‘The Irishman’ is Martin Scorsese’s best reviewed movie since ‘Goodfellas’

Martin Scorsese’s epic crime drama “The Irishman” could go one step further than Alfonso Cuaron’s “Roma” did last year and be the first Best Picture winner for Netflix. The reviews for this new film surpass the raves for Cuaron’s auteurist picture. This true story stars Robert DeNiro as mob hitman Frank Sheeran, Joe Pesci as mafioso Russell Bufalino and Al Pacino as the doomed union organizer Jimmy Hoffa. The film opens in theaters for four weeks on November 1, before streaming on Netflix. The movie currently has a 94 rating on Metacritic, an 8.6 on IMDB, and a 100% fresh rating from Rotten Tomatoes, making it one of Scorsese’s best-reviewed films ever.

Greg Wetherall (NMA) calls the film a “perfect final fling for cinema’s great pals.” He writes that “none of the megawatt, all-star cast disappoint. Pesci shows no signs of rustiness after returning from retirement; Harvey Keitel appears in a Scorsese project for the first time in over 30 years, and Pacino is directed by him for the first time ever. The latter is a hoot as the volatile, profane Hoffa, particularly so when clashing with Stephen Graham’s wonderfully antagonistic New Jersey gangster Tony Pro.” Wetherall says that the de-aging technology is a seamless triumph, “barely perceptible in the actors’ youngest forms before becoming pretty much undetectable thereafter.” He concludes that, “if this is to be Pesci, De Niro, and Scorsese’s final fling together, then they couldn’t wish to end on a better note. The director’s 26th feature film is a meditative and classy offering. Hollywood’s old cronies are still the real deal – magnetic, riveting and unique. Let’s hope we see them again soon.”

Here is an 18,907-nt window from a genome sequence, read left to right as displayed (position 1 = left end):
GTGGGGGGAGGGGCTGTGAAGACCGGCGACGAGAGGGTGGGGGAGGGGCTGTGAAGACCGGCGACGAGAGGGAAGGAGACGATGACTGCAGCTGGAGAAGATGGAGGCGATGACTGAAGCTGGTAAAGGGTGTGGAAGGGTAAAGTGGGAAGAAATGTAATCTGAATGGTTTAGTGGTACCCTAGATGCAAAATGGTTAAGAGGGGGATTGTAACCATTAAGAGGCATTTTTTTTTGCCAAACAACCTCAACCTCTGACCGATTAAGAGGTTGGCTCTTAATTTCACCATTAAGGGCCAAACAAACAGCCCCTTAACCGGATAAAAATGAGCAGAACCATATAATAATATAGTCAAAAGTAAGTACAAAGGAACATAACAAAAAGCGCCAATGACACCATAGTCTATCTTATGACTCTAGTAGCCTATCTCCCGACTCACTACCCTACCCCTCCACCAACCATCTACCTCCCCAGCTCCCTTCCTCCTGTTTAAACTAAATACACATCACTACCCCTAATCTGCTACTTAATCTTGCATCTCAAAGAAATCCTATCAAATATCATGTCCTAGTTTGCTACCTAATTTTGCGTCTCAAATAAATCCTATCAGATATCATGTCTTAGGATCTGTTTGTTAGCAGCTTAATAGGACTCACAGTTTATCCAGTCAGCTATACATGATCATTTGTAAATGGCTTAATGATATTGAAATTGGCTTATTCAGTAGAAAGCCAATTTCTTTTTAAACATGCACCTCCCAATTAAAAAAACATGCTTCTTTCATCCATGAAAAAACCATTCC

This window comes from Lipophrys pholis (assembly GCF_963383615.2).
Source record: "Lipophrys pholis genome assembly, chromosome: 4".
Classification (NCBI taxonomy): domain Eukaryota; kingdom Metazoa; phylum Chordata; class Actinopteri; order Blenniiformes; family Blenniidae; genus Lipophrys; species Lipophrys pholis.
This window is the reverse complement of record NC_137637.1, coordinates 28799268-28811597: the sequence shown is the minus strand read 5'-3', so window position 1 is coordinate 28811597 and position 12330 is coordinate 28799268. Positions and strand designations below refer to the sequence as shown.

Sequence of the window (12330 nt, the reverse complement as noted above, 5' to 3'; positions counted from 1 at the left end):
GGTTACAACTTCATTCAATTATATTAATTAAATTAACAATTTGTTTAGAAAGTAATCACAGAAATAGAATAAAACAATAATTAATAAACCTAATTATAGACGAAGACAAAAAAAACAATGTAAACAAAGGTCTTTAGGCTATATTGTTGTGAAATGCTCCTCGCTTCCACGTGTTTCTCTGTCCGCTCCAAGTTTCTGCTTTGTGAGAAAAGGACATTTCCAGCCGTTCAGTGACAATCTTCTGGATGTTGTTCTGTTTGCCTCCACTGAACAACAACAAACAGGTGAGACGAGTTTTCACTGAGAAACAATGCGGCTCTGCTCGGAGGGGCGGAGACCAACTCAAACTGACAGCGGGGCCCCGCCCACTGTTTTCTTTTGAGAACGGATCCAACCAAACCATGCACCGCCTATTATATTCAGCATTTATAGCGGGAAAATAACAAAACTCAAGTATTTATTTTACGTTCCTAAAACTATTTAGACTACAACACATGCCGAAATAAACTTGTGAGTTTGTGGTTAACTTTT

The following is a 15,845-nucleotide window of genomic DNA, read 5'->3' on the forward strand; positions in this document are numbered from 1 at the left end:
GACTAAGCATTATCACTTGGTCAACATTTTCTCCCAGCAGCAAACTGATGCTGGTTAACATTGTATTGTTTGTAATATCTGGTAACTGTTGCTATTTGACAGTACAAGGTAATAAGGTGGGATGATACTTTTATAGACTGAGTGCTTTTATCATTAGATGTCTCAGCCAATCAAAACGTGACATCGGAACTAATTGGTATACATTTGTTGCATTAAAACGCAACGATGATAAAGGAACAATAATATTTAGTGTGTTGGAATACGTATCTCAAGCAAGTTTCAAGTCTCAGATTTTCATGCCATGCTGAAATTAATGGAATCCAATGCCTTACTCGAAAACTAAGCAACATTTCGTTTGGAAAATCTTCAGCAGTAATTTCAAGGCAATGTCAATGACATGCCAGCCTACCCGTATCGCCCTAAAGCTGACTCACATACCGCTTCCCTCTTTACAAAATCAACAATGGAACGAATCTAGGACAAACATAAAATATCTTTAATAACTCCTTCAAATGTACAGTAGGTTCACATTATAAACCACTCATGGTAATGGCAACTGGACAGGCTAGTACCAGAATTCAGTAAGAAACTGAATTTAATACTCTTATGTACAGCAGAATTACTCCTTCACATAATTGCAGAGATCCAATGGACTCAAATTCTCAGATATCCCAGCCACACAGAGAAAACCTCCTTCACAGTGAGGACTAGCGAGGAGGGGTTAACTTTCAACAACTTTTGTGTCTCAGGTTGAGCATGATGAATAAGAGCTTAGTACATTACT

Matt Zoller Seitz (Roger Ebert) observes that ” you feel every one of De Niro’s years in his haunting performance, as well as those of Pacino, Joe Pesci, and Harvey Keitel, who are “de-aged” for flashbacks via computer-generated imagery as well as analog makeup and hairpieces… And you feel them in Scorsese’s direction, which is more contemplative than his gangster movie norm (at times as meditative as his religious pictures), and which deftly shifts between eras, using dialogue and voice-over to make the time-jumps seamless.” He also praises Zaillian’s script, which he says is “bursting with quotable lines,” while he notes that “every few minutes you get a marvelous bit of character-based comedy acting.” He concludes that “more so than any other Scorsese crime picture—and this is saying a lot—“The Irishman” confirms him as one of the greatest living comedy directors who isn’t usually described as such, and De Niro as one of the great scene-stealing straight men. His byplay with Pacino, Pesci, Keitel and all the rest is masterfully acted and edited by Thelma Schoonmaker.”

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Peter Bradshaw (The Guardian) declares, “Martin Scorsese returns with his best picture since ‘GoodFellas’ and one of his best films ever. It’s a superbly acted, thrillingly shot epic mob procedural.” He calls it “another massive achievement for Scorsese,” writing that “no-one but Scorsese and this glorious cast could have made this movie live as richly and compellingly as it does, and persuade us that its tropes and images are still vital.” Of the performances, he says the portrayal of Jimmy Hoffa is “a glorious performance from Al Pacino,” and that “Joe Pesci is a marvel in the role.” He sums up that “Scorsese has assembled a trio of galacticos, a superstar repertory of players giving him (and us) performances of wintry brilliance, ebullience, and regret.”